A Sideways View: Deposit return and the trap of eternalism
Ray Georgeson wonders if calls for the return of a bottle deposit return system are fuelled more my nostalgia than by forward-thinking policy-making
I have always been fond of the idea of a deposit on drinks containers to facilitate their recovery for reuse and recycling. I suspect my fondness is rooted in the warm haze of childhood memories, most prominent of which were my primary school years in Zambia in the late 1960s. There, the combination of the visceral power of the memory of an ice-cold glass bottle of Fanta on a hot day and the mischief that some of the older boys got up to when taking the bottles back to Mr Banda’s shop evoke nostalgic warmth. Mischief? Well, it mainly involved pinching empties out of the crates when Mr Banda wasn’t looking and then taking them back in again to claim a further redemption…
The nostalgia doesn’t end there. Back in the dank streets of Wigan some years later, the Corona Man was still part of weekly life, his lorry clanking and rattling to a halt as last week’s empties were exchanged and redeemed for this week’s ration of Dandelion and Burdock and Cream Soda. I was always a Dandelion and Burdock man myself, I never really understood Cream Soda. Certainly in our part of the world, the Corona Man or the ‘Pop Man’ were a regular and familiar sight. While there is little chance of their return, the nostalgia behind the memory may well be part of the current mood and interest in bringing back the deposit.
I wonder if this is in the back of the mind of the Environment Secretary as he announces that Defra will actively consider the prospect of reintroducing deposits and asks for evidence to be assembled? Given that much of his recent political activity as a prominent Leave campaigner in the EU referendum seems to me to be steeped in the trap of eternalism, perhaps I can be forgiven for this speculation. Modest though it may be, bringing back the deposit on the pop bottle seems to chime well in the post-Brexit ‘vision’ of a buccaneering, free-trading Britain, sailing the seven seas with our wares, reasserting our independence and authority, describing other Europeans as ‘them’ or even ‘the enemy’. I’m not sure if this eternalism is trapped in the 1950s or even the 1850s, but it’s a vision I don’t share.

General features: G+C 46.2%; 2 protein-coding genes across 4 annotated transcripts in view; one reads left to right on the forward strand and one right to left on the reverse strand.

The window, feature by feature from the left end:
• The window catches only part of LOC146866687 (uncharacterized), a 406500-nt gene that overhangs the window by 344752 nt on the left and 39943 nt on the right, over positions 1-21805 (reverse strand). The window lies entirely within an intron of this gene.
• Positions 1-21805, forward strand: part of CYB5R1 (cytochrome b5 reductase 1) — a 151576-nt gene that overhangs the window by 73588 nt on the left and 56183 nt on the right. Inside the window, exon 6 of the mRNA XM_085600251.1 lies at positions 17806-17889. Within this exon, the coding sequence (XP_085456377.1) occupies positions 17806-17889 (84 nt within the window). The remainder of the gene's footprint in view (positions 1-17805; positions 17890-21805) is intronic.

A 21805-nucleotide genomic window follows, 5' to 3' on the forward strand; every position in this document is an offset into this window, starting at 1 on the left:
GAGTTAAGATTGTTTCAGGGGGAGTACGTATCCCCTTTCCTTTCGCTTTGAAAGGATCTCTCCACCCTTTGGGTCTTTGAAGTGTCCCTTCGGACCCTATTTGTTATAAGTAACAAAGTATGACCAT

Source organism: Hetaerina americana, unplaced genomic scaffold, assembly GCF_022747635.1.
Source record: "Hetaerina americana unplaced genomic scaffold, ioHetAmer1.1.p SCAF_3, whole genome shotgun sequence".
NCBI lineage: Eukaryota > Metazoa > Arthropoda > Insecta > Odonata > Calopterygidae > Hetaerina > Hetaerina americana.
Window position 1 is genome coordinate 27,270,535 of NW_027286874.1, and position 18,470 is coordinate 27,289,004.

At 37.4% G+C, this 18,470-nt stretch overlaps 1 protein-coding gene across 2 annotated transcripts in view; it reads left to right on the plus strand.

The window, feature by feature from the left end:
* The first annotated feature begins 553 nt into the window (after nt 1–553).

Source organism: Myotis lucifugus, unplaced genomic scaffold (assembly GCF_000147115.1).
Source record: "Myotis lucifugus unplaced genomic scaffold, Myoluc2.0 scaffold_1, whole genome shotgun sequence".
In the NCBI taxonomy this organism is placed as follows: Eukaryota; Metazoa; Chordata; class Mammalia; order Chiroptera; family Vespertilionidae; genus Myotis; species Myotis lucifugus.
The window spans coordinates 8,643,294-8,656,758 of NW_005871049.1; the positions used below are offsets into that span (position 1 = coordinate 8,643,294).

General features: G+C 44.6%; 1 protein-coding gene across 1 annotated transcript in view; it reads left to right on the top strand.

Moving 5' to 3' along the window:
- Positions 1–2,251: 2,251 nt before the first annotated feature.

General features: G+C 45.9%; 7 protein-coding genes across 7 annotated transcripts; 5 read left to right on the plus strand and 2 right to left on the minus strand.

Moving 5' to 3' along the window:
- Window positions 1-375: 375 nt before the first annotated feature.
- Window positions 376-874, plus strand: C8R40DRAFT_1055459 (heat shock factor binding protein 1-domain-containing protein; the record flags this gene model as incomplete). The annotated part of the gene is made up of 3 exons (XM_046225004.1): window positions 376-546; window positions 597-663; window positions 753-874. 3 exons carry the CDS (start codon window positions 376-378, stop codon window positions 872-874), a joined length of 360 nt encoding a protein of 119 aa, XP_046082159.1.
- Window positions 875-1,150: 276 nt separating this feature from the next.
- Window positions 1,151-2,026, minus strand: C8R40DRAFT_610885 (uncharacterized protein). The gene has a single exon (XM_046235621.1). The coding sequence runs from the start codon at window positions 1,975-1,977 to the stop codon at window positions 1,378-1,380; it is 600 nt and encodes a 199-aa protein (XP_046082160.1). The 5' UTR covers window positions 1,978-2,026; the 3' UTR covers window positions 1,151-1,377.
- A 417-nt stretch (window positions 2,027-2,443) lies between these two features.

Older readers may recall an earlier burst of British nostalgia, from John Major in 1993 at the height of his own troubles over Britain’s future in Europe. While asserting that Britain’s future lay in Europe, he was at pains to say that the character of Britain would ‘survive unamendable in all essentials’ and that ‘fifty years from now, Britain will still be the country of long shadows on county (cricket) grounds, warm beer, invincible green suburbs, dog lovers and - as George Orwell said – old maids bicycling to Holy Communion through the morning mist.’
We know that he was trying to say that we can perfectly well be British and European at the same time and play our full part in European affairs, but his highly selective imagery didn’t really endear many to his argument. His use of Orwell was also unfortunately selective. Orwell actually wrote: ‘The clatter of clogs in the Lancashire mill towns, the to-and-fro of the lorries on the Great North Road, the queues outside the Labour Exchange, the rattle of pin tables in the Soho pubs, old maids biking to Holy Communion through the mists of the autumn mornings, these are not only fragments, but characteristic fragments, of the English scene.’ Orwell wrestled with his own attempt to characterise ‘English civilisation’ at the point where Britain (and its Empire) alone faced Germany, before the entry of the US into World War Two after Pearl Harbour. Whether he succeeded better than Major is inevitably subjective, but, for my part, I think all these attempts at definition are doomed to failure - they remain trapped in an eternalism that seeks to stifle the future.
By all means, take a good look at whether bringing back the deposit on a bottle of pop is worthwhile, but beware of the trap of eternalism so eloquently set by the arch proponents of Brexit, including Mr Gove. Mind you, if it was a case of reviving pop bottle deposits and blue passports in exchange for the Single Market and the Customs Union, I’d take that…